Here are just a few Scottish slang words that I’ve included in the stories as seasoning:

dreich—meaning dull and damp, usually pertaining to the weather

dafty—meaning an idiot

braw—meaning fine, or excellent

scran—refers to food

feartie—means a scaredy-cat

numpty—means a fool, or idiot

clipe—means to snitch

blether—refers to gossip

The idea is to pepper the words in and make the reader feel like they are there without jarring them from the story. You don’t want to give them a reason to shut the book.

The word choice that I use in my romances also varies from my By the Sea east coast romances, which are light and tropical compared to my west coast romances, which are a little darker, like the weather there too.

I’ll be writing another West Coast romance for this year’s Unforgettable Christmas boxed set collaboration, but until then, I highly recommend any of the books on the Author’s Billboard home page. Be sure to sign up for the newsletter for the latest going on 😊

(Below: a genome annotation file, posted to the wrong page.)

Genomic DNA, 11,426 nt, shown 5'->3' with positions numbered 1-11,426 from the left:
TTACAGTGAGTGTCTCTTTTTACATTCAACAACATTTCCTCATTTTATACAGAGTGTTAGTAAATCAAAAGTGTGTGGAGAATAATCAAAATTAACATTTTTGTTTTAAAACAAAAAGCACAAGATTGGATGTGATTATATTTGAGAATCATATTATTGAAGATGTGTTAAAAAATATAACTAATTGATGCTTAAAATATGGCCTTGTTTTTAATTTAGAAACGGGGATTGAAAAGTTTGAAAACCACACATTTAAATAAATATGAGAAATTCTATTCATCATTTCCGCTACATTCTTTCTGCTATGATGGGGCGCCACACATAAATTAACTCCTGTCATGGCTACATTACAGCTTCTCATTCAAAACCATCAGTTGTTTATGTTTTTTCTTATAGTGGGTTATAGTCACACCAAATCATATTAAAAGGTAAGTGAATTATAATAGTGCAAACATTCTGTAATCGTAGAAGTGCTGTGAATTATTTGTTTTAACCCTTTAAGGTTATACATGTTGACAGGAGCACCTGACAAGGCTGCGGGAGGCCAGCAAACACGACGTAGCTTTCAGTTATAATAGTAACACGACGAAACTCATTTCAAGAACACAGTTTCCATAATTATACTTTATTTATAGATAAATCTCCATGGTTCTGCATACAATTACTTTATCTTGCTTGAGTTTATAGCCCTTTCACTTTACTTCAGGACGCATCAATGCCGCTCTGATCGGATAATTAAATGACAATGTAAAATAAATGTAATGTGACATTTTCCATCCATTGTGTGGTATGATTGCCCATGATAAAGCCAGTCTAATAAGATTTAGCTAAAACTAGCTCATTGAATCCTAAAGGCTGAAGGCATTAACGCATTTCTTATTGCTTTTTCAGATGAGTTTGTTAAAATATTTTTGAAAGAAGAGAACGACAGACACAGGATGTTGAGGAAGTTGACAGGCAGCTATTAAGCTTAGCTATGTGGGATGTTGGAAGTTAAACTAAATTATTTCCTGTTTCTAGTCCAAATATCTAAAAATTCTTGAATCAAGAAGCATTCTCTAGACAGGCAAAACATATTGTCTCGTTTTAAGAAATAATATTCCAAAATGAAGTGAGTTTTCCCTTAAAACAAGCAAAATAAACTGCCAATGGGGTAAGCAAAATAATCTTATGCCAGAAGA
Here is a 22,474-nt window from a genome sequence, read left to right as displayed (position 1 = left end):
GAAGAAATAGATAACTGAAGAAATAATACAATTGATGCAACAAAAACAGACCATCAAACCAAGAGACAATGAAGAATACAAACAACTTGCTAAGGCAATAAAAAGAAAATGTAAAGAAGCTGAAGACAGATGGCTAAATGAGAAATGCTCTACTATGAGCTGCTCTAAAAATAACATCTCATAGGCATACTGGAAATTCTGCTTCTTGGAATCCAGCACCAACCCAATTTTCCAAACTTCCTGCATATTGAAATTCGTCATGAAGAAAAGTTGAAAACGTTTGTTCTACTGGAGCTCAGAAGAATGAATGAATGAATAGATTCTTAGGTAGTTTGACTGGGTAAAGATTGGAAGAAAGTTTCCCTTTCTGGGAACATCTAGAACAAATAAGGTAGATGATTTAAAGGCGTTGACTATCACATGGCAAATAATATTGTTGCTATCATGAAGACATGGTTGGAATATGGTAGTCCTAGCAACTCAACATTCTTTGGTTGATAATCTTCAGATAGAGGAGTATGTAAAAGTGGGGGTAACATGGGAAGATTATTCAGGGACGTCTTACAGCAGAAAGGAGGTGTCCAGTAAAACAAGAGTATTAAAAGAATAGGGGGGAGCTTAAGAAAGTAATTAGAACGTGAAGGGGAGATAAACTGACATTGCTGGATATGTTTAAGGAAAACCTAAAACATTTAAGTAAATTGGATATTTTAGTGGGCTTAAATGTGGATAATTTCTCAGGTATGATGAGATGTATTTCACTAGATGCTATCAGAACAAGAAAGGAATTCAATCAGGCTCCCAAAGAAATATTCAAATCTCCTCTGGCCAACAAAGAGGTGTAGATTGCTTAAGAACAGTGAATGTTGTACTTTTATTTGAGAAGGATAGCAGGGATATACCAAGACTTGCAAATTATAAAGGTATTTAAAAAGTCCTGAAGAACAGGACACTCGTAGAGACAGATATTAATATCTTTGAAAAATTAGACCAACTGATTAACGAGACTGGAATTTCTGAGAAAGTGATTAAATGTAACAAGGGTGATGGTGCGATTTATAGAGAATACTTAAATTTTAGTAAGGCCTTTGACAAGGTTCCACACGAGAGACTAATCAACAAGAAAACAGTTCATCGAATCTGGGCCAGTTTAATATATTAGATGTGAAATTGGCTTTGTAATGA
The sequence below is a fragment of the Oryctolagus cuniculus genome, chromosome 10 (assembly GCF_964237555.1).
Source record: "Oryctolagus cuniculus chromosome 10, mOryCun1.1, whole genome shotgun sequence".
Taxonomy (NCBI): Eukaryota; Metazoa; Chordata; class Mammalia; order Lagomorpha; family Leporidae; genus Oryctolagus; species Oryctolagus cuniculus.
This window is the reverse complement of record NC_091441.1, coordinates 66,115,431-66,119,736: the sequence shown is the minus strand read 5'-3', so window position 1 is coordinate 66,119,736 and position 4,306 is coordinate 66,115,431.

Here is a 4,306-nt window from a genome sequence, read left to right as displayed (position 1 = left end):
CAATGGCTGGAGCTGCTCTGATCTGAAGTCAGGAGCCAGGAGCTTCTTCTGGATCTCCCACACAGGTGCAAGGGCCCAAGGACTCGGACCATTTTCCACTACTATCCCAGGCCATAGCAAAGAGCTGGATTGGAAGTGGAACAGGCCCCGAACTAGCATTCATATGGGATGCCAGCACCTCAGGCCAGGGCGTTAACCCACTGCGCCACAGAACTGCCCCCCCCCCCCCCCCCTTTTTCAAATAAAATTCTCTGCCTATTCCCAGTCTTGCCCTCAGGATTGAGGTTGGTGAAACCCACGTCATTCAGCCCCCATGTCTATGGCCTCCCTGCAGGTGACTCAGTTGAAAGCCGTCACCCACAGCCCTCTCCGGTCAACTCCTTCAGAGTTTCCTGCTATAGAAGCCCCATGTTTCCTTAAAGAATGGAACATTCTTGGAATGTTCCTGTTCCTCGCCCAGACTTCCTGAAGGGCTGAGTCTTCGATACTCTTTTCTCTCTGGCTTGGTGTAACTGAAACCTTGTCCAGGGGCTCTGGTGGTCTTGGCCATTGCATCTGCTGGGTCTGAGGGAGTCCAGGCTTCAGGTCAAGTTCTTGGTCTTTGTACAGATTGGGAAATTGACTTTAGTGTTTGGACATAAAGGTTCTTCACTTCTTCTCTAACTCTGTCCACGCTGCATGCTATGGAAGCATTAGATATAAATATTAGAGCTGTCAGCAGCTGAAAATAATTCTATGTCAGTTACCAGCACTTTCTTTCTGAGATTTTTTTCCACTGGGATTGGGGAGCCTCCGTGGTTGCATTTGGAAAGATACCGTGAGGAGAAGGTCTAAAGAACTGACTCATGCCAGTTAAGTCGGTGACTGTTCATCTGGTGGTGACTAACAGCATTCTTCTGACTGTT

Sign up for the newsletter! Choose amazing books!

Thank you so much for reading,


World Building Tips!

ABB April 6th 2023 Blog Traci Hall

World building tips

Happy April!

I just returned from two weeks in San Diego visiting family and came home pumped about a new series idea. Creative juices gushing—where to start?

I love world building. When I begin a new book, I have a general idea of my character, of place and time. The genre, and the community. (Who, where, when, what, and why.) I want my characters to grow and become their best selves. Often this means that they begin the story on shaky ground. I learned early in my writing days that you can’t be too nice to your characters, which is hard because we love them so much. They are family.

In contemporary romance, it’s usually a heroine and hero coming from a broken heart of some kind to heal and love again. In a cozy mystery, the protagonist is often starting over in some fashion. The why in my story equation is referring to why the reader should care…and whether it’s a small town or particular neighborhood, belonging to a community is something most of us want. (Doesn’t have to be a spot on the map, even, but a group like theater or writing, diving club etc. Think of the groups you belong to!)